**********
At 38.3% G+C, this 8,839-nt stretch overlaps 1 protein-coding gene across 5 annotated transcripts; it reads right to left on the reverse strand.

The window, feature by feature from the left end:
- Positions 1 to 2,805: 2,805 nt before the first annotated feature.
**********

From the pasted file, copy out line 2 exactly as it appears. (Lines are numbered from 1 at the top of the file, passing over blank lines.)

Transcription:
The window, feature by feature from the left end: